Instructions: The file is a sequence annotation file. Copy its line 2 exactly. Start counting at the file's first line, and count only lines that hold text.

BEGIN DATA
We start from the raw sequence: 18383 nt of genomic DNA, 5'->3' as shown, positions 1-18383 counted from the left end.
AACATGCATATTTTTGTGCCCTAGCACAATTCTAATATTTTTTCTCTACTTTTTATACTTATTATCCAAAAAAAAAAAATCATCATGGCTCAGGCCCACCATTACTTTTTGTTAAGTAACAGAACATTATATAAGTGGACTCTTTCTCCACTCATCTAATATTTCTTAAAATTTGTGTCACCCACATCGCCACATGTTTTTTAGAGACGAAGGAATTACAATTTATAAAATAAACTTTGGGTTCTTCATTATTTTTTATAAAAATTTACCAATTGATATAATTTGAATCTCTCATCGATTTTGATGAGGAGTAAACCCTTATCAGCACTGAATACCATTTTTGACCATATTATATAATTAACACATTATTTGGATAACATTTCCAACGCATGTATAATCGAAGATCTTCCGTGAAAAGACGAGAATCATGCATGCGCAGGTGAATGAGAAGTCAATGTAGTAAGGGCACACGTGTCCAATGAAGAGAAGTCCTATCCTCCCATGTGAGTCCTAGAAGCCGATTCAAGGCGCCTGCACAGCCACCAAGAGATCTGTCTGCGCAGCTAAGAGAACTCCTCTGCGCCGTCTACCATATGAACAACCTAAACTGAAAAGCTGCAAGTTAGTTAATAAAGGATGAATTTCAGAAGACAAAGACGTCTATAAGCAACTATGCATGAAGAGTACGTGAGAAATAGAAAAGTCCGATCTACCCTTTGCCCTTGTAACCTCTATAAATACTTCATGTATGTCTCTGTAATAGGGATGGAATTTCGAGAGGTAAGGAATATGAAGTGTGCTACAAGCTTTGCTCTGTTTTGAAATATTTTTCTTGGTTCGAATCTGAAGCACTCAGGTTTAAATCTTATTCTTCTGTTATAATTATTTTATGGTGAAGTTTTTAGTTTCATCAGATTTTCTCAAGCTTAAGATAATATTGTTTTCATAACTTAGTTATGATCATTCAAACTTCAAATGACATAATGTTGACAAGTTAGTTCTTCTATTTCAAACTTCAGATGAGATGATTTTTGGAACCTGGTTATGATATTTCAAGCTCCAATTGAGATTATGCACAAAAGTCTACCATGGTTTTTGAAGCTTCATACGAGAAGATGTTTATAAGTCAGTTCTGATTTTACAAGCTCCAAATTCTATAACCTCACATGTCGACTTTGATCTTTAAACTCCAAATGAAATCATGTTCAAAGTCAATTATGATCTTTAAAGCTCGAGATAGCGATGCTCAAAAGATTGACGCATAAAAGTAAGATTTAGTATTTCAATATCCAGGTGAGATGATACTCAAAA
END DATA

AACATGCATATTTTTGTGCCCTAGCACAATTCTAATATTTTTTCTCTACTTTTTATACTTATTATCCAAAAAAAAAAAATCATCATGGCTCAGGCCCACCATTACTTTTTGTTAAGTAACAGAACATTATATAAGTGGACTCTTTCTCCACTCATCTAATATTTCTTAAAATTTGTGTCACCCACATCGCCACATGTTTTTTAGAGACGAAGGAATTACAATTTATAAAATAAACTTTGGGTTCTTCATTATTTTTTATAAAAATTTACCAATTGATATAATTTGAATCTCTCATCGATTTTGATGAGGAGTAAACCCTTATCAGCACTGAATACCATTTTTGACCATATTATATAATTAACACATTATTTGGATAACATTTCCAACGCATGTATAATCGAAGATCTTCCGTGAAAAGACGAGAATCATGCATGCGCAGGTGAATGAGAAGTCAATGTAGTAAGGGCACACGTGTCCAATGAAGAGAAGTCCTATCCTCCCATGTGAGTCCTAGAAGCCGATTCAAGGCGCCTGCACAGCCACCAAGAGATCTGTCTGCGCAGCTAAGAGAACTCCTCTGCGCCGTCTACCATATGAACAACCTAAACTGAAAAGCTGCAAGTTAGTTAATAAAGGATGAATTTCAGAAGACAAAGACGTCTATAAGCAACTATGCATGAAGAGTACGTGAGAAATAGAAAAGTCCGATCTACCCTTTGCCCTTGTAACCTCTATAAATACTTCATGTATGTCTCTGTAATAGGGATGGAATTTCGAGAGGTAAGGAATATGAAGTGTGCTACAAGCTTTGCTCTGTTTTGAAATATTTTTCTTGGTTCGAATCTGAAGCACTCAGGTTTAAATCTTATTCTTCTGTTATAATTATTTTATGGTGAAGTTTTTAGTTTCATCAGATTTTCTCAAGCTTAAGATAATATTGTTTTCATAACTTAGTTATGATCATTCAAACTTCAAATGACATAATGTTGACAAGTTAGTTCTTCTATTTCAAACTTCAGATGAGATGATTTTTGGAACCTGGTTATGATATTTCAAGCTCCAATTGAGATTATGCACAAAAGTCTACCATGGTTTTTGAAGCTTCATACGAGAAGATGTTTATAAGTCAGTTCTGATTTTACAAGCTCCAAATTCTATAACCTCACATGTCGACTTTGATCTTTAAACTCCAAATGAAATCATGTTCAAAGTCAATTATGATCTTTAAAGCTCGAGATAGCGATGCTCAAAAGATTGACGCATAAAAGTAAGATTTAGTATTTCAATATCCAGGTGAGATGATACTCAAAA